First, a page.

I do miss being able to go home for the NAEA conference. However, EARCOS provided some rather good presentations for art teachers, including some unexpected gems.

One of the sessions that Kim and I both attended was a presentation by Daisy McTighe entitled Strategies for Nurturing Critical and Creative Thinking in the Visual Arts. The concepts for generating creativity that she spoke of were famiar I'm sure to most of her audience, but the specific strategies she suggested were quite useful (and memorable thanks to some easy to remember acronyms. For example:

DOVE: Brainstorming Guidelines

Defer Judgement: No negative criticism. Defer judgement until a large number of alternatives has been produced.
Originality: Freewheeling is desired. Wild, off-beat, unusual ideas are encouraged.
Vastness / Variety: Quantity is stressed: Include the small, obvious alternatives as well as the wild, unusual clever ones.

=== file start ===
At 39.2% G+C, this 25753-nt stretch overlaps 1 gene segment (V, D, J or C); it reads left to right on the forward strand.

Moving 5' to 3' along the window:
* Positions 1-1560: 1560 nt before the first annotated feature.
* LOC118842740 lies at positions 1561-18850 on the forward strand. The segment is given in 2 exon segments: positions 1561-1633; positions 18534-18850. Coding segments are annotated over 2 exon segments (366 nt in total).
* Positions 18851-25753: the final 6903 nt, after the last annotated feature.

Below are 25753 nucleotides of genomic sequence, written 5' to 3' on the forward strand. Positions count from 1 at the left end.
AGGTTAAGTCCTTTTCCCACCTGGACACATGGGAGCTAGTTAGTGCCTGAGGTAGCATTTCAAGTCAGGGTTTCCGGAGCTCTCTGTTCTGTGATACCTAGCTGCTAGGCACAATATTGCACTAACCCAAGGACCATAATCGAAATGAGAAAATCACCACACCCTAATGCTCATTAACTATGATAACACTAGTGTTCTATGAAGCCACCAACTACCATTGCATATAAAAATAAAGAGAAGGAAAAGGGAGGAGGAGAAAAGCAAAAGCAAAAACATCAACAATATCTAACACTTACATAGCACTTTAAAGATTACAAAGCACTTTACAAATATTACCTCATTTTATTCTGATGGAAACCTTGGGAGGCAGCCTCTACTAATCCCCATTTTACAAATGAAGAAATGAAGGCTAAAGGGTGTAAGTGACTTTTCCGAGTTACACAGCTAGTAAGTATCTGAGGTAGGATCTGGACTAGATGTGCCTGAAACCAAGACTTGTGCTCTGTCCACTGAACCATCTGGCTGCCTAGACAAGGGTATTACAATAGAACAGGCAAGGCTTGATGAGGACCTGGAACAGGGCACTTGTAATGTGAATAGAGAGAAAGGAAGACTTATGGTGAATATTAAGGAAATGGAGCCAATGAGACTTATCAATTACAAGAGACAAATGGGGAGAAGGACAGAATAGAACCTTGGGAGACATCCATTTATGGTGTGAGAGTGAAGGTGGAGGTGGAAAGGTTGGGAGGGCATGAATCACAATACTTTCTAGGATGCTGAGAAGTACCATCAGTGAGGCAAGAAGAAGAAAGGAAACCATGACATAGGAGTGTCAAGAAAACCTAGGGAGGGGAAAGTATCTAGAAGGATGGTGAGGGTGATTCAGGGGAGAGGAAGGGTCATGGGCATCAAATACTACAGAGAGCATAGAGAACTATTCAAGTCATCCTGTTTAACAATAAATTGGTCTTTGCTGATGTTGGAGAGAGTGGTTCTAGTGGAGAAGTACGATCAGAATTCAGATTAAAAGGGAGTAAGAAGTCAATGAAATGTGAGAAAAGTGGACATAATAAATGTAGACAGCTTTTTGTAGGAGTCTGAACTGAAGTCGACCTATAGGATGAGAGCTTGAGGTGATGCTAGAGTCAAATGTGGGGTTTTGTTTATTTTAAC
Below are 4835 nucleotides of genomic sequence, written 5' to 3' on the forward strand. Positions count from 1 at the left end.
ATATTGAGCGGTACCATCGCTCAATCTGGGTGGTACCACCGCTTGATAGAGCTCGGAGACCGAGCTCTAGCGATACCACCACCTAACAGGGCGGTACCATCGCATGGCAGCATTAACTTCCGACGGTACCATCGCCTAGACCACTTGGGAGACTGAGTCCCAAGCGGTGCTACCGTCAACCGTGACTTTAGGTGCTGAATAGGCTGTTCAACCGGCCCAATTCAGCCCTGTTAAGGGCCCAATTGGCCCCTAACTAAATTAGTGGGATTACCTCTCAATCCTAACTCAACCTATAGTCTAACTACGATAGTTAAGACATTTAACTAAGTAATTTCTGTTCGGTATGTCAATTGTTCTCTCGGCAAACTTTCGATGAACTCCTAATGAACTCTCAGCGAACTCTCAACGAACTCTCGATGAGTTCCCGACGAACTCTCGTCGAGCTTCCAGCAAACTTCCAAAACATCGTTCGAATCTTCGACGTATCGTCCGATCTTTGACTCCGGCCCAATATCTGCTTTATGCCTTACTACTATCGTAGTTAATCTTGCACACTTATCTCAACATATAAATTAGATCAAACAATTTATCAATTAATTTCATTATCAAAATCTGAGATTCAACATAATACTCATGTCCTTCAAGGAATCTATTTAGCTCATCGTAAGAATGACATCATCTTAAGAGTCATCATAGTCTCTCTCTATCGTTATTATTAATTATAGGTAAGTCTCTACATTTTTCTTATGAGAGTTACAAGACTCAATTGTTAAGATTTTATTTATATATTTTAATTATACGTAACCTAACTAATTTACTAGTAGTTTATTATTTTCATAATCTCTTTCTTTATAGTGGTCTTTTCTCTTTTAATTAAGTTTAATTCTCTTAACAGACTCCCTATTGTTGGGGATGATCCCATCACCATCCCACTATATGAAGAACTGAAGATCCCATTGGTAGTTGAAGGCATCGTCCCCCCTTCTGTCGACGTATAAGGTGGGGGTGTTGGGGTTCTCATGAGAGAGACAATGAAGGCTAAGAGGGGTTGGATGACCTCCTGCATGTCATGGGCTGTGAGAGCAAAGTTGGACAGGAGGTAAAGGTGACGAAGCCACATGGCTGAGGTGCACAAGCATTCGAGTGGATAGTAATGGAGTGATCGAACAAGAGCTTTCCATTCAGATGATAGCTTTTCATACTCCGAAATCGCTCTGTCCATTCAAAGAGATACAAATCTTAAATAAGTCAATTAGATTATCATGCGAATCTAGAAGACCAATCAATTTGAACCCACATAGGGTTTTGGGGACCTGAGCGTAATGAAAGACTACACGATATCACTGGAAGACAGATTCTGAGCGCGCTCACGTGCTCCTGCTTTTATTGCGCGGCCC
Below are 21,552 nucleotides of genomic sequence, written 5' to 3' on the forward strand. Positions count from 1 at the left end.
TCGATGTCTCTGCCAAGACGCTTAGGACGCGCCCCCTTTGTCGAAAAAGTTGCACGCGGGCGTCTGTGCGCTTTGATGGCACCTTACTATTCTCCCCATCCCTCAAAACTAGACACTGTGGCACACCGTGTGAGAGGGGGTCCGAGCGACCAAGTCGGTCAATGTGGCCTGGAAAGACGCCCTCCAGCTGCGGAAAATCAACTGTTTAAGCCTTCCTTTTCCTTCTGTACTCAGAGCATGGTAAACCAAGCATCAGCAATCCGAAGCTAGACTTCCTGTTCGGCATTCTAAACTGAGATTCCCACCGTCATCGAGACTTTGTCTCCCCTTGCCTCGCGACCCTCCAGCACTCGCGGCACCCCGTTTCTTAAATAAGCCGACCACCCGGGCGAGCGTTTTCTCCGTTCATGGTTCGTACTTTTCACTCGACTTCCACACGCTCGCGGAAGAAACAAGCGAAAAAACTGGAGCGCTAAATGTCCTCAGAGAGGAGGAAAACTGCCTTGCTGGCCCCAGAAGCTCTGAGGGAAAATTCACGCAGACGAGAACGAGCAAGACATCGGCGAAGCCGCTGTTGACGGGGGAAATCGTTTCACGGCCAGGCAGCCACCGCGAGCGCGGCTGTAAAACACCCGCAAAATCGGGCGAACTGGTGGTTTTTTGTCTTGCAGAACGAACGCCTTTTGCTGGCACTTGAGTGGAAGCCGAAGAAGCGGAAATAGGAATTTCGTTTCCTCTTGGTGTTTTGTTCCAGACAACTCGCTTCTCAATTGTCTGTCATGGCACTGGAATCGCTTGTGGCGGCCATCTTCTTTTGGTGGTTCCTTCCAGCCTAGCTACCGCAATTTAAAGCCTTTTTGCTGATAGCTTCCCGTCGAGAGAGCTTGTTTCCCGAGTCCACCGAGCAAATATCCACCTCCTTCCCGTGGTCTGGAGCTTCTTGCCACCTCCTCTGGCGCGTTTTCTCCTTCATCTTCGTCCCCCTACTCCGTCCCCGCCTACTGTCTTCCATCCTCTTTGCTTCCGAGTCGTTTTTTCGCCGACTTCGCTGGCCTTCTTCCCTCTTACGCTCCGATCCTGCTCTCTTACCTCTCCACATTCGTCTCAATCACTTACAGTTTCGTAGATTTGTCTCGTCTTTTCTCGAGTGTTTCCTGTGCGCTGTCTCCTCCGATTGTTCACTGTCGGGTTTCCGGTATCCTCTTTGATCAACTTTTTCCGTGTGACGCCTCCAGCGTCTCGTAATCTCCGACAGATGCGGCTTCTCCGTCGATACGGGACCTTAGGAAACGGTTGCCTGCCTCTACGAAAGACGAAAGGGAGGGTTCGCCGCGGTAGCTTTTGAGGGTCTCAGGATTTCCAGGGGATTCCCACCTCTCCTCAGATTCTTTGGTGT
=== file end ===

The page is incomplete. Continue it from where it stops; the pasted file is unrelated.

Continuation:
Elaborate on Others' Ideas: Combine alternatives.

I found SCAMPER : Strategies for Improving Elaboration to be an interesting approach. You can see it in her online handout which is available as a .pdf file here.

One of the highlights for the conference for me was Dr. Michael Hogan's presentation on AP and Pre-AP Strategies for Critical Thinking, Working with Symbols and Images. Designed for educators of any AP class, some of the strategies that he talked about were particularly useful for all art teachers - AP or otherwise. First we discussed the steps in critical thinking:

1) Observation
2) Connecting Observations
3) Inferences (a calculated or educated guess to try against evidence)
4) Tentative Conclusions.

Start with observations, and focus students only on what is indisputable about the image. Through this process, the discussion is 'slowed down' to allow students to examine the image before jumping to conclusions. As an example, we took a look at Pieter Bruegel's Landscape with the Fall of Icarus.

There's lots to look at in this image, and if you don't spend some time on observation, you might not notice the flailing leg in the water - since no one else in the painting seems to notice it either.


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